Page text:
LIVE FROM SIGFOX CONNECT, BERLIN: Sigfox co-founder Ludovic Le Moan (pictured, right) confessed the way in which data is used rather than core technology will determine the success of the IoT market, as the non-cellular technology player revealed its network now covers 1 billion people globally.

Speaking in a press conference, here, Le Moan said IoT was “not a question of technology” and the market will only truly thrive if the data extracted from connected devices is used in the smartest and most cost-efficient way.

“We are extracting data from everywhere around us, and it will only be a success if we take care of it,” he said. “If you take data from sensors at a higher cost than its own value you are killing the market. By getting the right technology, whatever it is, to create a differential between the core value of data and the cost of extraction, multiplied by billions and billions of data, you create a big industry and a big economy.”

Le Moan continued to highlight the threat from China and the US, “which are leading on data collection”, and urged Europe to develop its own dedicated strategy and leverage data, “our nuclear weapon for digital”, to advance the continent’s verticals: healthcare; energy; and transportation.

The executive’s comments about IoT technology back up the company’s wider message when its solution is compared with alternatives on the market, with both standardised and non-standardised offerings deemed largely complementary to the other.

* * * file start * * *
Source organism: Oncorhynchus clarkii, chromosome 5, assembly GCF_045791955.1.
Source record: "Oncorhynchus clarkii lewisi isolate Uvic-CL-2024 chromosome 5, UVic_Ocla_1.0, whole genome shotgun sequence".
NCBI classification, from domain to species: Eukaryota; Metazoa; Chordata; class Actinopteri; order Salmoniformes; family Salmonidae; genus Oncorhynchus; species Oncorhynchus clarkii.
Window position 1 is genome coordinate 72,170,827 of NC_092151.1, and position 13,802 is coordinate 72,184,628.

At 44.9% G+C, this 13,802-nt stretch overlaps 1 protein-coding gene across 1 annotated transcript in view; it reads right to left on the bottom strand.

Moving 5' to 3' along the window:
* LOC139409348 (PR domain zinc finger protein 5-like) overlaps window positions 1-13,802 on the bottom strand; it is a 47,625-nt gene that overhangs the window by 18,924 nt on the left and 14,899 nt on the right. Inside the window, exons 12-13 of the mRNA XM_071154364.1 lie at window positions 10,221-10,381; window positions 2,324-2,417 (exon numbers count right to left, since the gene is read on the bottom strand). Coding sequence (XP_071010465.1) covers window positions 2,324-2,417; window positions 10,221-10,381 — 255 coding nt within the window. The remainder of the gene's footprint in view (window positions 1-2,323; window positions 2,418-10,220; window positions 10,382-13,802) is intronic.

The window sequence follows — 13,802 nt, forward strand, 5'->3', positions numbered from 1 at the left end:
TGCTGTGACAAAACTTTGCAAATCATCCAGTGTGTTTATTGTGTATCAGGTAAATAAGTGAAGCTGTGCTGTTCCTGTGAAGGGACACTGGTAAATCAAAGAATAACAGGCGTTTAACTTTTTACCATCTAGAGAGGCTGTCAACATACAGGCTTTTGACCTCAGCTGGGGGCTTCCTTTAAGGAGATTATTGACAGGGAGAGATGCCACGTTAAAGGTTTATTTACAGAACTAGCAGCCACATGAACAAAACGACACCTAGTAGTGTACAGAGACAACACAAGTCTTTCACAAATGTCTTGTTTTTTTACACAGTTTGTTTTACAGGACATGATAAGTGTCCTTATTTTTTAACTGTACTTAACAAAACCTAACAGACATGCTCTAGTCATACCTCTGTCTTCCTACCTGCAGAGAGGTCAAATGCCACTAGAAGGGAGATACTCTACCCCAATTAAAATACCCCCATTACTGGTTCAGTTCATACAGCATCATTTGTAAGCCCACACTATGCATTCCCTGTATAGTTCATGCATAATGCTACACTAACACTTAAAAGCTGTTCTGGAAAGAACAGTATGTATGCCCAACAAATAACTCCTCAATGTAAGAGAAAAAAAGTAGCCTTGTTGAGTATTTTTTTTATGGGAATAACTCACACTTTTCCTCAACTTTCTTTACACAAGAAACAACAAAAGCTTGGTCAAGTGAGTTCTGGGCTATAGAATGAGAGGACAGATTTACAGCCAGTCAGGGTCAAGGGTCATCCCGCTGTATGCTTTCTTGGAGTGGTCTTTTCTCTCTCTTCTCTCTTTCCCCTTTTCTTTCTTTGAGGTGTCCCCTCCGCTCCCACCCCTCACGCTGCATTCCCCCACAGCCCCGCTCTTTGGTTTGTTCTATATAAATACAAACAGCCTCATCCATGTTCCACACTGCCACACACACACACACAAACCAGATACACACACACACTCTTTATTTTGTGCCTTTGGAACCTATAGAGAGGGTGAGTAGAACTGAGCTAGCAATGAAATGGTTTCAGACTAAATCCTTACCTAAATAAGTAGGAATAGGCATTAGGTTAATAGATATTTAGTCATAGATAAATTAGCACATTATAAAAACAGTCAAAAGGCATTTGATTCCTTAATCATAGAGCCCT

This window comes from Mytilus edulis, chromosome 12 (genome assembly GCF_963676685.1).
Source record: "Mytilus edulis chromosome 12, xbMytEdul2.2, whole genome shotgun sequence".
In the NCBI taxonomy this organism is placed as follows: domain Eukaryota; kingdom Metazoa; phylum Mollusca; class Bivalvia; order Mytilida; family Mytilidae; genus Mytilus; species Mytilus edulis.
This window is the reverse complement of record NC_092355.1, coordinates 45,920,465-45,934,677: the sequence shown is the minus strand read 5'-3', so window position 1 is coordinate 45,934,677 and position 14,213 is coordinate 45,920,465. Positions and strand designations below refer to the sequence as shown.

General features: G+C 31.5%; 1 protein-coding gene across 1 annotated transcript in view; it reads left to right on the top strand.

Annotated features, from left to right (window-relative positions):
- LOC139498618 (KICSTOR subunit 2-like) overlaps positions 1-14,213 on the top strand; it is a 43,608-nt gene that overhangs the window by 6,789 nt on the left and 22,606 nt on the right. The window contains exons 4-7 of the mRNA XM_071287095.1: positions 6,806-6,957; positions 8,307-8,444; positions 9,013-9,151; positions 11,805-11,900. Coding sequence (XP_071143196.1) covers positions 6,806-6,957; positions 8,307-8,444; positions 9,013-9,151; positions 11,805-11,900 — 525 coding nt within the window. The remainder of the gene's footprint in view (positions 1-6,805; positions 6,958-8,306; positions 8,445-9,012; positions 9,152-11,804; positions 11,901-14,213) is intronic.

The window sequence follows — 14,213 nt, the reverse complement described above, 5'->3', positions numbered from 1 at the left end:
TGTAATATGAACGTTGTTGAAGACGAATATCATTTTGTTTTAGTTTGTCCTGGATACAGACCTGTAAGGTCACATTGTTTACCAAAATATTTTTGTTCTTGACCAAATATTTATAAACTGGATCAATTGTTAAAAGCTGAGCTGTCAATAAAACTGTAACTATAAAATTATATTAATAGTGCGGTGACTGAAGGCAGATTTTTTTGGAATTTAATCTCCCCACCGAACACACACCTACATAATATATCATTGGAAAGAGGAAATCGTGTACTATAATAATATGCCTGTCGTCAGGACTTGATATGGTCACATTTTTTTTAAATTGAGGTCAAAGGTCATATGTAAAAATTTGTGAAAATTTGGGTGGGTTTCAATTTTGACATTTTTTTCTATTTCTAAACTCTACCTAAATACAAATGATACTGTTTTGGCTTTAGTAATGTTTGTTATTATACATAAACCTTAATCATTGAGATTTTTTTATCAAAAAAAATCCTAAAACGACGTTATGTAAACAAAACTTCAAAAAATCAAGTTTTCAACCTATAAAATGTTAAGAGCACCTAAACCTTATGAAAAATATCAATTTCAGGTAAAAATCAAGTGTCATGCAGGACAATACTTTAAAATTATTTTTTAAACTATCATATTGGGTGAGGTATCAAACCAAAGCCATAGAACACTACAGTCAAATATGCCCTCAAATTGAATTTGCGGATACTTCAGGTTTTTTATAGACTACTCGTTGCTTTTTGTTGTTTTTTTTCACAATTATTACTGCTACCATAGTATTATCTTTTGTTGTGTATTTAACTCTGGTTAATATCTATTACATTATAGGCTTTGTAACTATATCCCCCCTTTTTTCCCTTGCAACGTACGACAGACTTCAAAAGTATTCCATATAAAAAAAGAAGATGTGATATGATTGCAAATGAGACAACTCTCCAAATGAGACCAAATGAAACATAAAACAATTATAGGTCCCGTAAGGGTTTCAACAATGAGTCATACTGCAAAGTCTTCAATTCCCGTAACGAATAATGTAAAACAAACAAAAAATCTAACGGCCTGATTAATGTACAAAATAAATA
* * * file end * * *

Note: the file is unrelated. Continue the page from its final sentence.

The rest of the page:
Indeed, Sigfox’s propriatory solution is one of a number of low power wide area (LPWA) options, with standardised cellular technologies NB-IoT and LTE-M seeing the most traction from operators. In the non-standardised market, Sigfox has focussed its solutions largely on the B2B use case, and the company is joined by LoRa, which is backed heavily by France-based Orange, among others.

As well as unveiling a number of new solutions during the two-day event, Sigfox said its network was now live across 53 countries, covering 1 billion people, with eight countries including Norway, Austria and Kenya recently adding to its footprint.

During the conference, Le Moan said the uptake equated to 3.9 million connected devices, which is forecast to more than double to 8 million by the end of this year.

The company put a lot of its success down to the low cost of its modules, which debuted at $12 a unit, coming down to $2 in 2016 and a $0.20 design now available on an industrial scale.

New solutions
With the company seeing a big demand for industrial use cases, the company rolled out Bubble, a connected device which can be used for asset tracking worldwide.

The Bubble device, a transmitter, is managed by Sigfox’s network operating centre and are accurately located during installation. The device is then able to track assets, over a range of less than one metre to one hundred metres, and when a Sigfox-powered device enters the range of a Bubble it sends the ID to the cloud along with its own identification.

Sigfox highlighted the solution’s use case for the travel industry, for example tracking luggage in airports, and also for tracing children or pets.

The company also launched Atlas Wi-Fi, a geolocation service for massive IoT applications. The platform provides outdoor and indoor tracking services designed to support global supply chain and logistics applications. It combines Sigfox’s global network with Wi-Fi infrastructure to keep track of containers and packaging from supplier warehouses, and can also be used for air transport; luggage and trolley management; locating stolen and missing cars; industrial asset management; and tracking the location of shipping containers.

Sigfox said a unique selling point of the service is that it doesn’t use GPS for location tracking, which means it requires significantly less energy.